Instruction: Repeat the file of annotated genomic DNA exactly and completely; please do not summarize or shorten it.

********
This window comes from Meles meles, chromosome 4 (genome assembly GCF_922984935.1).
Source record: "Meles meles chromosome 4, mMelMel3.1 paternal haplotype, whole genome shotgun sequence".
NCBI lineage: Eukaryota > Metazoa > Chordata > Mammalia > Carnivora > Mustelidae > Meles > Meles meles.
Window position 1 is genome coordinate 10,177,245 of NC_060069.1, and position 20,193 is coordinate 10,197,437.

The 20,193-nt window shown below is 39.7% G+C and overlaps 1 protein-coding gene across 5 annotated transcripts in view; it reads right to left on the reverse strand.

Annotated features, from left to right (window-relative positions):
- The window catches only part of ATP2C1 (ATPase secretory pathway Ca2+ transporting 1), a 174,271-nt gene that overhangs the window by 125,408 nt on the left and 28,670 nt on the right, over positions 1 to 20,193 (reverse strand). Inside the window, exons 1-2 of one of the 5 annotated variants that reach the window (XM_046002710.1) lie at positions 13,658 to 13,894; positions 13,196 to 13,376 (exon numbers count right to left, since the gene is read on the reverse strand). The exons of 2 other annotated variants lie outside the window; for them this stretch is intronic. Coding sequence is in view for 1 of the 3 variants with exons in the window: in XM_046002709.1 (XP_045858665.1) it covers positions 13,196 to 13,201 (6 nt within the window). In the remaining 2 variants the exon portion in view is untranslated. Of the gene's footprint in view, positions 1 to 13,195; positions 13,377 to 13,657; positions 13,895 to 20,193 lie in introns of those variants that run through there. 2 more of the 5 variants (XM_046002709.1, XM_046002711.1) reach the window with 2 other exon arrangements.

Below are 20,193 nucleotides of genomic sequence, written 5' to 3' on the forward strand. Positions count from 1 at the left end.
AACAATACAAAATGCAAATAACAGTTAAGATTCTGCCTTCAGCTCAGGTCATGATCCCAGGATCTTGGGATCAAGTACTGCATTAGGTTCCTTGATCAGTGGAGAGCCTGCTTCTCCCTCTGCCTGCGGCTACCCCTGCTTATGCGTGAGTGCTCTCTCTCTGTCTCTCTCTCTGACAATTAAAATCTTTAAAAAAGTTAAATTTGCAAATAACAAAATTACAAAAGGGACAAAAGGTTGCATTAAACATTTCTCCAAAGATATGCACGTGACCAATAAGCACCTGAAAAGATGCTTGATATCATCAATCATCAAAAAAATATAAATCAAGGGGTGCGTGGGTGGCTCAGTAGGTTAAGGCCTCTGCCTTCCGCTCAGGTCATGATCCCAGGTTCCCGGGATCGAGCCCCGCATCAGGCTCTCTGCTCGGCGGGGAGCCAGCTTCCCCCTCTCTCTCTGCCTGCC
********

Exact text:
This window comes from Meles meles, chromosome 4 (genome assembly GCF_922984935.1).
Source record: "Meles meles chromosome 4, mMelMel3.1 paternal haplotype, whole genome shotgun sequence".
NCBI lineage: Eukaryota > Metazoa > Chordata > Mammalia > Carnivora > Mustelidae > Meles > Meles meles.
Window position 1 is genome coordinate 10,177,245 of NC_060069.1, and position 20,193 is coordinate 10,197,437.

The 20,193-nt window shown below is 39.7% G+C and overlaps 1 protein-coding gene across 5 annotated transcripts in view; it reads right to left on the reverse strand.

Annotated features, from left to right (window-relative positions):
- The window catches only part of ATP2C1 (ATPase secretory pathway Ca2+ transporting 1), a 174,271-nt gene that overhangs the window by 125,408 nt on the left and 28,670 nt on the right, over positions 1 to 20,193 (reverse strand). Inside the window, exons 1-2 of one of the 5 annotated variants that reach the window (XM_046002710.1) lie at positions 13,658 to 13,894; positions 13,196 to 13,376 (exon numbers count right to left, since the gene is read on the reverse strand). The exons of 2 other annotated variants lie outside the window; for them this stretch is intronic. Coding sequence is in view for 1 of the 3 variants with exons in the window: in XM_046002709.1 (XP_045858665.1) it covers positions 13,196 to 13,201 (6 nt within the window). In the remaining 2 variants the exon portion in view is untranslated. Of the gene's footprint in view, positions 1 to 13,195; positions 13,377 to 13,657; positions 13,895 to 20,193 lie in introns of those variants that run through there. 2 more of the 5 variants (XM_046002709.1, XM_046002711.1) reach the window with 2 other exon arrangements.

Below are 20,193 nucleotides of genomic sequence, written 5' to 3' on the forward strand. Positions count from 1 at the left end.
AACAATACAAAATGCAAATAACAGTTAAGATTCTGCCTTCAGCTCAGGTCATGATCCCAGGATCTTGGGATCAAGTACTGCATTAGGTTCCTTGATCAGTGGAGAGCCTGCTTCTCCCTCTGCCTGCGGCTACCCCTGCTTATGCGTGAGTGCTCTCTCTCTGTCTCTCTCTCTGACAATTAAAATCTTTAAAAAAGTTAAATTTGCAAATAACAAAATTACAAAAGGGACAAAAGGTTGCATTAAACATTTCTCCAAAGATATGCACGTGACCAATAAGCACCTGAAAAGATGCTTGATATCATCAATCATCAAAAAAATATAAATCAAGGGGTGCGTGGGTGGCTCAGTAGGTTAAGGCCTCTGCCTTCCGCTCAGGTCATGATCCCAGGTTCCCGGGATCGAGCCCCGCATCAGGCTCTCTGCTCGGCGGGGAGCCAGCTTCCCCCTCTCTCTCTGCCTGCC